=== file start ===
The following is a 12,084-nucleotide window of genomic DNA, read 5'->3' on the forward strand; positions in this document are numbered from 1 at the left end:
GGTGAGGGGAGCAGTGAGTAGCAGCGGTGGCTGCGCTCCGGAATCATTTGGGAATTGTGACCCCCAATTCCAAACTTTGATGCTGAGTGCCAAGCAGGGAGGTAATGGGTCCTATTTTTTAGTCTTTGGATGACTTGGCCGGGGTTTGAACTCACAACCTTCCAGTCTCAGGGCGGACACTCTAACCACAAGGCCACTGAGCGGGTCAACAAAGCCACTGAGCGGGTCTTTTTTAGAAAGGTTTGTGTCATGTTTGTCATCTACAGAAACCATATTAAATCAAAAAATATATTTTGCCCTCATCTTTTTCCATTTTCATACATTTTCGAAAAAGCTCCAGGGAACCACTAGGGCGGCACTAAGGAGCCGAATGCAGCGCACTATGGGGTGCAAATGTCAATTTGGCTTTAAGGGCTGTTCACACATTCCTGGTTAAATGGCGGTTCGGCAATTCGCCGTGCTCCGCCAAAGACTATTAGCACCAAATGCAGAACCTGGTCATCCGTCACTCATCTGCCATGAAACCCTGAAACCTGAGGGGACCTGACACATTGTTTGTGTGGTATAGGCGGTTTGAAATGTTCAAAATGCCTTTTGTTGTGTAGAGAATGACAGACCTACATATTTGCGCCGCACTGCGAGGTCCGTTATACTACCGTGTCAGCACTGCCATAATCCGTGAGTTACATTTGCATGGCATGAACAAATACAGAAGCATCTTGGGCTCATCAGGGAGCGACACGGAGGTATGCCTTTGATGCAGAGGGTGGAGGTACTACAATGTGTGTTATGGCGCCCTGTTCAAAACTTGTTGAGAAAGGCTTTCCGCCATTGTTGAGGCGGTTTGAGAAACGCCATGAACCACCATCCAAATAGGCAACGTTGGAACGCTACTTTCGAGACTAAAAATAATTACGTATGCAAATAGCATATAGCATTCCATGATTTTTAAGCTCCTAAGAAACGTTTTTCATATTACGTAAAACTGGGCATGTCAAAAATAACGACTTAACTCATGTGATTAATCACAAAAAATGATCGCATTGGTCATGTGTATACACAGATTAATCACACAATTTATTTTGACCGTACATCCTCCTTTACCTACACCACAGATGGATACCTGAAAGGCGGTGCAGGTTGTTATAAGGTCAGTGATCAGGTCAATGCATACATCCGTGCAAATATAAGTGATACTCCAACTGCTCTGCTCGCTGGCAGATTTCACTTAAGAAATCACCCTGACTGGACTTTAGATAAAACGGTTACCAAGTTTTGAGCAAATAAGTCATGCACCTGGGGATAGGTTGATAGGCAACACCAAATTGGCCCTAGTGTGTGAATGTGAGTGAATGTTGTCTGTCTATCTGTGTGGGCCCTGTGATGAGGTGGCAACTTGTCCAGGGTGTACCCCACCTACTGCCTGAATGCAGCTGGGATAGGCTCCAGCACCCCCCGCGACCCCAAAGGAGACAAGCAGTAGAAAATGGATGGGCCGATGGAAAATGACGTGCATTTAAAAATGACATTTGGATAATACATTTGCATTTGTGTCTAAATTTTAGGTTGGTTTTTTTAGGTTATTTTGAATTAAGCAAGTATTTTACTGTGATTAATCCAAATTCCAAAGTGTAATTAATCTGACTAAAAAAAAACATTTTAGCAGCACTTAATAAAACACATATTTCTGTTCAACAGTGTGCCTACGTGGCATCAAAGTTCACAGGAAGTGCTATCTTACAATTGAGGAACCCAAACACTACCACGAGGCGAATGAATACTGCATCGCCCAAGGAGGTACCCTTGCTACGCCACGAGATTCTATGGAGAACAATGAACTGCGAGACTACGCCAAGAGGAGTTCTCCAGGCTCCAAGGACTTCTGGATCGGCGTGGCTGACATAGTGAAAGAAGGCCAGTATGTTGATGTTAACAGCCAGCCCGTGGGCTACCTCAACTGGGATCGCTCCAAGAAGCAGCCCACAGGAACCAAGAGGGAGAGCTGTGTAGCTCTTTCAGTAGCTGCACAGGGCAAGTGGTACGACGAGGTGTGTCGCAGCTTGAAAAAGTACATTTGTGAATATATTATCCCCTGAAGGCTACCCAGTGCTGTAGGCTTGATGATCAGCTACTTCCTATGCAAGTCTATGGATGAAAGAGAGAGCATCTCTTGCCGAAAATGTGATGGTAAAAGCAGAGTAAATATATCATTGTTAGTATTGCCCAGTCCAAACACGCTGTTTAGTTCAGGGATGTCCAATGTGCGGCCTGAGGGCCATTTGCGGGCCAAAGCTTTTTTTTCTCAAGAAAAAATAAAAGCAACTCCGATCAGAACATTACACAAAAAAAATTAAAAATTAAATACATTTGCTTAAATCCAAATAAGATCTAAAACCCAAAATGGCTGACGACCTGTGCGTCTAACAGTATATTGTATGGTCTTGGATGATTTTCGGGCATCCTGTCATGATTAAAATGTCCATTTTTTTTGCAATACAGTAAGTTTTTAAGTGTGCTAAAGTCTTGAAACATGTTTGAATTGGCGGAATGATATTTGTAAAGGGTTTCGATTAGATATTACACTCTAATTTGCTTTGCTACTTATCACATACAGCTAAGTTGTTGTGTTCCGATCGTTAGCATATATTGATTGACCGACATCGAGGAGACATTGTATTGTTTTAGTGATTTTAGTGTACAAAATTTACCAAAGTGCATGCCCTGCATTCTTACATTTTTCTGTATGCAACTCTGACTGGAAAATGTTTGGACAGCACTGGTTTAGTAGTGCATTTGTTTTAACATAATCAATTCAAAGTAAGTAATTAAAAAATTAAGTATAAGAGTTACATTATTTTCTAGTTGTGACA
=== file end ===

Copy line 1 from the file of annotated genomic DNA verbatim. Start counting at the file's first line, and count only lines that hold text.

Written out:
The following is a 12,084-nucleotide window of genomic DNA, read 5'->3' on the forward strand; positions in this document are numbered from 1 at the left end: